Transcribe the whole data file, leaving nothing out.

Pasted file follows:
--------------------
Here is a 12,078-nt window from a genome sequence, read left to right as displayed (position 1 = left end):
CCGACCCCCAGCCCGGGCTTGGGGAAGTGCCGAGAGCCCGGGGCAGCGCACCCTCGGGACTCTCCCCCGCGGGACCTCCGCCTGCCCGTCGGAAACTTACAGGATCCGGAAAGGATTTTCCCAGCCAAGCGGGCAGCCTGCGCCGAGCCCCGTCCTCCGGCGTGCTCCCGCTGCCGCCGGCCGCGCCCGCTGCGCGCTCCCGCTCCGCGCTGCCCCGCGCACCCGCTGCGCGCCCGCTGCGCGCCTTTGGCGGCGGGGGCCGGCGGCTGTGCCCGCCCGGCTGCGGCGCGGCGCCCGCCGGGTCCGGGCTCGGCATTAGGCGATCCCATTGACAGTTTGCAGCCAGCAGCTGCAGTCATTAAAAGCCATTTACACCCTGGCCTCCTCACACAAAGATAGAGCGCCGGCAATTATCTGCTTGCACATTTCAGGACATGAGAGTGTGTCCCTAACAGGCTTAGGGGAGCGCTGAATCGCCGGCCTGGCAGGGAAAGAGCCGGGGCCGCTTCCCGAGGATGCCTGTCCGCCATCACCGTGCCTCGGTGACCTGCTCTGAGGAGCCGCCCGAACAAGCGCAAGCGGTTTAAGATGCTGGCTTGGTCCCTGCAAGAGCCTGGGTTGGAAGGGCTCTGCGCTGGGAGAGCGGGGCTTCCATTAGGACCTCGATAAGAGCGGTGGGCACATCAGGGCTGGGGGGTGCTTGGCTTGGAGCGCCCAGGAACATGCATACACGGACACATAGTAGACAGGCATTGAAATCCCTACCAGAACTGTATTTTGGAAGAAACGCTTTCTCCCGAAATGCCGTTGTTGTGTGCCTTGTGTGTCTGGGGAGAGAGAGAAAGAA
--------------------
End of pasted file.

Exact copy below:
Here is a 12,078-nt window from a genome sequence, read left to right as displayed (position 1 = left end):
CCGACCCCCAGCCCGGGCTTGGGGAAGTGCCGAGAGCCCGGGGCAGCGCACCCTCGGGACTCTCCCCCGCGGGACCTCCGCCTGCCCGTCGGAAACTTACAGGATCCGGAAAGGATTTTCCCAGCCAAGCGGGCAGCCTGCGCCGAGCCCCGTCCTCCGGCGTGCTCCCGCTGCCGCCGGCCGCGCCCGCTGCGCGCTCCCGCTCCGCGCTGCCCCGCGCACCCGCTGCGCGCCCGCTGCGCGCCTTTGGCGGCGGGGGCCGGCGGCTGTGCCCGCCCGGCTGCGGCGCGGCGCCCGCCGGGTCCGGGCTCGGCATTAGGCGATCCCATTGACAGTTTGCAGCCAGCAGCTGCAGTCATTAAAAGCCATTTACACCCTGGCCTCCTCACACAAAGATAGAGCGCCGGCAATTATCTGCTTGCACATTTCAGGACATGAGAGTGTGTCCCTAACAGGCTTAGGGGAGCGCTGAATCGCCGGCCTGGCAGGGAAAGAGCCGGGGCCGCTTCCCGAGGATGCCTGTCCGCCATCACCGTGCCTCGGTGACCTGCTCTGAGGAGCCGCCCGAACAAGCGCAAGCGGTTTAAGATGCTGGCTTGGTCCCTGCAAGAGCCTGGGTTGGAAGGGCTCTGCGCTGGGAGAGCGGGGCTTCCATTAGGACCTCGATAAGAGCGGTGGGCACATCAGGGCTGGGGGGTGCTTGGCTTGGAGCGCCCAGGAACATGCATACACGGACACATAGTAGACAGGCATTGAAATCCCTACCAGAACTGTATTTTGGAAGAAACGCTTTCTCCCGAAATGCCGTTGTTGTGTGCCTTGTGTGTCTGGGGAGAGAGAGAAAGAA